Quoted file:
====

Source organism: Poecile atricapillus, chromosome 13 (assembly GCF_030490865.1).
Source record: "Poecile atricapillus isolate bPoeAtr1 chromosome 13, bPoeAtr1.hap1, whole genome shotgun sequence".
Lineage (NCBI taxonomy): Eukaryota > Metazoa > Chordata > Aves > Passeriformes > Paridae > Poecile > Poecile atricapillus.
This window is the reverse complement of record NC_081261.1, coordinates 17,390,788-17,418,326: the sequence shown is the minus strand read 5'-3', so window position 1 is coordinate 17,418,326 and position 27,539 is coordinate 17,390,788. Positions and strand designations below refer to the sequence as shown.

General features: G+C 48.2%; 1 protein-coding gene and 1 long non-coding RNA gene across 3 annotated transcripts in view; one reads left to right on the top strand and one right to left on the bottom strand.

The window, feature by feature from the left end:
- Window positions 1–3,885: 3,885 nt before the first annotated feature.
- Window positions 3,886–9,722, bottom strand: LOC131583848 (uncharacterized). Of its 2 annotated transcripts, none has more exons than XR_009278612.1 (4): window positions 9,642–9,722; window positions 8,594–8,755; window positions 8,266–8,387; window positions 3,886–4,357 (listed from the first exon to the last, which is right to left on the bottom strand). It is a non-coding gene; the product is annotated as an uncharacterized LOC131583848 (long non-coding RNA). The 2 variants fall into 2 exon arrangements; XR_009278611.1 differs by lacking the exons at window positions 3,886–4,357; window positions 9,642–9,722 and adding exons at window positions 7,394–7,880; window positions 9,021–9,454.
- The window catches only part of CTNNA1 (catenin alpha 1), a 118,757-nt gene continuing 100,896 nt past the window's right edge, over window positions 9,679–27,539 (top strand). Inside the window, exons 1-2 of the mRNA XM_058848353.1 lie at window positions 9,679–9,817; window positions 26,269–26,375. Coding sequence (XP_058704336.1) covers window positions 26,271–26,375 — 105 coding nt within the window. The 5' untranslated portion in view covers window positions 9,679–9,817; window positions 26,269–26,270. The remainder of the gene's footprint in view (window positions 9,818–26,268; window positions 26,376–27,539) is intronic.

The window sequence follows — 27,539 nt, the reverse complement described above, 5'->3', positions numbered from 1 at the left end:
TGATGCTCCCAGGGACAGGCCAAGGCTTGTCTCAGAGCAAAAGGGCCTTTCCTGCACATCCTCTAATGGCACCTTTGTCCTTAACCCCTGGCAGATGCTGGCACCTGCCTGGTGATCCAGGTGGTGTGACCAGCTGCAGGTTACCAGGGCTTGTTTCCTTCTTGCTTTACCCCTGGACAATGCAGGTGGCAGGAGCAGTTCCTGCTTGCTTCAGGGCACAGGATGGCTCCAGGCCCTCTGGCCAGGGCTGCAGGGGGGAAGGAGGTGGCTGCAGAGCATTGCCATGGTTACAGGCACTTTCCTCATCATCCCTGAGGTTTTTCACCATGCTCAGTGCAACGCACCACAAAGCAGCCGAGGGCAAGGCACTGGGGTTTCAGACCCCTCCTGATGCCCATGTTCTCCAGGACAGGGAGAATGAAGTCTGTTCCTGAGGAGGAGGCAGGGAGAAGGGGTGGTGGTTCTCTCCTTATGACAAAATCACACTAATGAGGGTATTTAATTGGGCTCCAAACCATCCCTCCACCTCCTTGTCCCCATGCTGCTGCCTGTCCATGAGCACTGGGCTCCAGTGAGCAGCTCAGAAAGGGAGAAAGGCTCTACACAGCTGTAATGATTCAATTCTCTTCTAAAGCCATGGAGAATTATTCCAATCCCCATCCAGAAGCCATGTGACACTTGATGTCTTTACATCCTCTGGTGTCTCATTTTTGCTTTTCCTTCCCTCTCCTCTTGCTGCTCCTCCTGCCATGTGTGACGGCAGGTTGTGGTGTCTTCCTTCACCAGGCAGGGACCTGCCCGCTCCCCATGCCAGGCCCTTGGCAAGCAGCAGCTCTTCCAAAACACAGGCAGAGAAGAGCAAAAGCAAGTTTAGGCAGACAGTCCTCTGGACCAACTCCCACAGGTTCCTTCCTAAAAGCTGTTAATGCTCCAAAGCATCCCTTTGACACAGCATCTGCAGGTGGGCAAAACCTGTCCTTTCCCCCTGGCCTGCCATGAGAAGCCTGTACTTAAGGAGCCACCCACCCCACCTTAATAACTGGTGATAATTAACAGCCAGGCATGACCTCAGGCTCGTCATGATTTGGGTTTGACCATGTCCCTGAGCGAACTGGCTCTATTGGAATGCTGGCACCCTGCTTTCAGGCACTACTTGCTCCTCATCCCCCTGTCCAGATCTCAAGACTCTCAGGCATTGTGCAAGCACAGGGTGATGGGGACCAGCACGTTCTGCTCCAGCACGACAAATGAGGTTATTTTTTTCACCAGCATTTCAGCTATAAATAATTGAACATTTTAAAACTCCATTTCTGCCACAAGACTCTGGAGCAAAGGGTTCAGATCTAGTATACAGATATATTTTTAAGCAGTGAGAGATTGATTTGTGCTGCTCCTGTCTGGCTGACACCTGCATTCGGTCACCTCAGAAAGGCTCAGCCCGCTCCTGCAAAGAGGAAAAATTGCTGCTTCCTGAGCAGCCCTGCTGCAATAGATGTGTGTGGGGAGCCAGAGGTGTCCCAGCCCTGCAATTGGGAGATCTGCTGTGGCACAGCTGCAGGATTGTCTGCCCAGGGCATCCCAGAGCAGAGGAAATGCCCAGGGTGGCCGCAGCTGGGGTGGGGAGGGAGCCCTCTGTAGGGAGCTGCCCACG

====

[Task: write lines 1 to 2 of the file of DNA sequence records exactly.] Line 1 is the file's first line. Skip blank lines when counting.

Source organism: Poecile atricapillus, chromosome 13 (assembly GCF_030490865.1).
Source record: "Poecile atricapillus isolate bPoeAtr1 chromosome 13, bPoeAtr1.hap1, whole genome shotgun sequence".